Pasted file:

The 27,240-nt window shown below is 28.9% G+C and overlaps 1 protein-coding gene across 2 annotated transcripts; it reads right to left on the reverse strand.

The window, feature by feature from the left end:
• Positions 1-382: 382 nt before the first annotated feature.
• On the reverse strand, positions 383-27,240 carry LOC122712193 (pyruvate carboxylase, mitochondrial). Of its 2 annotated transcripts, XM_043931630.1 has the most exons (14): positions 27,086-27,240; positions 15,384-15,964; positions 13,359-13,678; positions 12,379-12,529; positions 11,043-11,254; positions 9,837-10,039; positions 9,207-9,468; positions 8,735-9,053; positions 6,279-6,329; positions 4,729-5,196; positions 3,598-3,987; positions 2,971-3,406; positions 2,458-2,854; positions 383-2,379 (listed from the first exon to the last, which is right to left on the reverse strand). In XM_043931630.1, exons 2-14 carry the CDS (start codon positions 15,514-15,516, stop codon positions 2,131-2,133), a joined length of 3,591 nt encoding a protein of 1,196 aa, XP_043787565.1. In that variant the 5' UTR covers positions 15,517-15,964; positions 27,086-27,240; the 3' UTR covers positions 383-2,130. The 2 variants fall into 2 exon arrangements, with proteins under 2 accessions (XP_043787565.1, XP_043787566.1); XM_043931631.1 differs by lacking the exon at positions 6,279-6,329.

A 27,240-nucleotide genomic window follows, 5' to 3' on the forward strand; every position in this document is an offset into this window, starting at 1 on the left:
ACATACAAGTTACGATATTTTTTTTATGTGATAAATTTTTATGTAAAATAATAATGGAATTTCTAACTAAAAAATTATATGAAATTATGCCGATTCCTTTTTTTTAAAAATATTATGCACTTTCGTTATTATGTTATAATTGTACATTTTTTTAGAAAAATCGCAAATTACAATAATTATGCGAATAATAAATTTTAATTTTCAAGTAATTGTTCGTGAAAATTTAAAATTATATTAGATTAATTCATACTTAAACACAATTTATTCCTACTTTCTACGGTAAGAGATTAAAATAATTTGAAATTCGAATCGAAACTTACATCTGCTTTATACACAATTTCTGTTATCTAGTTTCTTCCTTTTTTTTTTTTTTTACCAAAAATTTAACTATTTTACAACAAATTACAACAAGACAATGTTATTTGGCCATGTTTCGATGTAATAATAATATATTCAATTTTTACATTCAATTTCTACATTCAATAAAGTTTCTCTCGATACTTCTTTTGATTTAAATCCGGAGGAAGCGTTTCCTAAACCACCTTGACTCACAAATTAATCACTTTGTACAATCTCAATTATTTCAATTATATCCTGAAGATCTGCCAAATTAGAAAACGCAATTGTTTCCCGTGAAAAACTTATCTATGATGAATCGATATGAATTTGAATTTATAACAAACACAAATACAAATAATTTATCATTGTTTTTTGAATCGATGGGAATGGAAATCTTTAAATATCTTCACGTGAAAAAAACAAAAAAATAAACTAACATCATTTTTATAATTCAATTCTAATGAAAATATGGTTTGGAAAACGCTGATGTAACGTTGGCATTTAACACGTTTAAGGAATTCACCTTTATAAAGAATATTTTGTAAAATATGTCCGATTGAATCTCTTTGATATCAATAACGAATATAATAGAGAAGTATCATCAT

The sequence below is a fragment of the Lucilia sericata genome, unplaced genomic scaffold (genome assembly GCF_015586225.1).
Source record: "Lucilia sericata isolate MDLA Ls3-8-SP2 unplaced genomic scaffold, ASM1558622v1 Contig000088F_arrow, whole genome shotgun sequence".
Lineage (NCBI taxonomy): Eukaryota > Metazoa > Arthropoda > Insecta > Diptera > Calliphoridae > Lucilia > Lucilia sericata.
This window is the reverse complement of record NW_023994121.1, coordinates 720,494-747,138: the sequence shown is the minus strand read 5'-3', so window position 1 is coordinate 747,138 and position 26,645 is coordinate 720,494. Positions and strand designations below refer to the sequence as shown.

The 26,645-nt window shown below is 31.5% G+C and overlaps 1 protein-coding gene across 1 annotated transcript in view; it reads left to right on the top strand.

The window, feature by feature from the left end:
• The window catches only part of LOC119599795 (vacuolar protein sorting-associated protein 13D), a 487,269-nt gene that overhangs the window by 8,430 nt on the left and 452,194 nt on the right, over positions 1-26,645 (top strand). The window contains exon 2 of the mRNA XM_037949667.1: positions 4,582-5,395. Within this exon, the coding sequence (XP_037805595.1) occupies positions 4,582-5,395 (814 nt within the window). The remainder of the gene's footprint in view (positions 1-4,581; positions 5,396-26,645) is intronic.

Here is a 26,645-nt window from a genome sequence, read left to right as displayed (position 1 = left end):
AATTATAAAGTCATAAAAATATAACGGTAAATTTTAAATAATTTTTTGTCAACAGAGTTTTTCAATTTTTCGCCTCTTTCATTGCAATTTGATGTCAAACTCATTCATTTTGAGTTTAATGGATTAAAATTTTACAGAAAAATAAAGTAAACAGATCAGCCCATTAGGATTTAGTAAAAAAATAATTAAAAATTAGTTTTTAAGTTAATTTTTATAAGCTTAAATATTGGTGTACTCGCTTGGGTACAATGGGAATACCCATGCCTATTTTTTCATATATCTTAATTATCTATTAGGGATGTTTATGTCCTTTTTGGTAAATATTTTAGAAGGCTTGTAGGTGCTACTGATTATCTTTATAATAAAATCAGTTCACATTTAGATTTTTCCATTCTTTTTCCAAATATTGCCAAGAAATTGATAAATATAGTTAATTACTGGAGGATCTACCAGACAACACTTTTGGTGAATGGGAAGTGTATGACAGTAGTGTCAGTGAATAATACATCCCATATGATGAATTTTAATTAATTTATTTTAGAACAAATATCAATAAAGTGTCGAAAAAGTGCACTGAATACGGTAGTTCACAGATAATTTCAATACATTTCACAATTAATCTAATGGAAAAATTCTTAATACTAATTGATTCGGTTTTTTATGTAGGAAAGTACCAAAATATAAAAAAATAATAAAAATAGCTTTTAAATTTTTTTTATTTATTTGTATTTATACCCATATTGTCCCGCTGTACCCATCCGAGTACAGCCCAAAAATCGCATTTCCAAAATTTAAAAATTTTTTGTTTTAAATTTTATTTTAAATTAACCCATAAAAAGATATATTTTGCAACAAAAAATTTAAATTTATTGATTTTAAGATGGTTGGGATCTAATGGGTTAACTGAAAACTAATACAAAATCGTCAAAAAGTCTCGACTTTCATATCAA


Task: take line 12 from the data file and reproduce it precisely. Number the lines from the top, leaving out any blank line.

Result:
The window, feature by feature from the left end: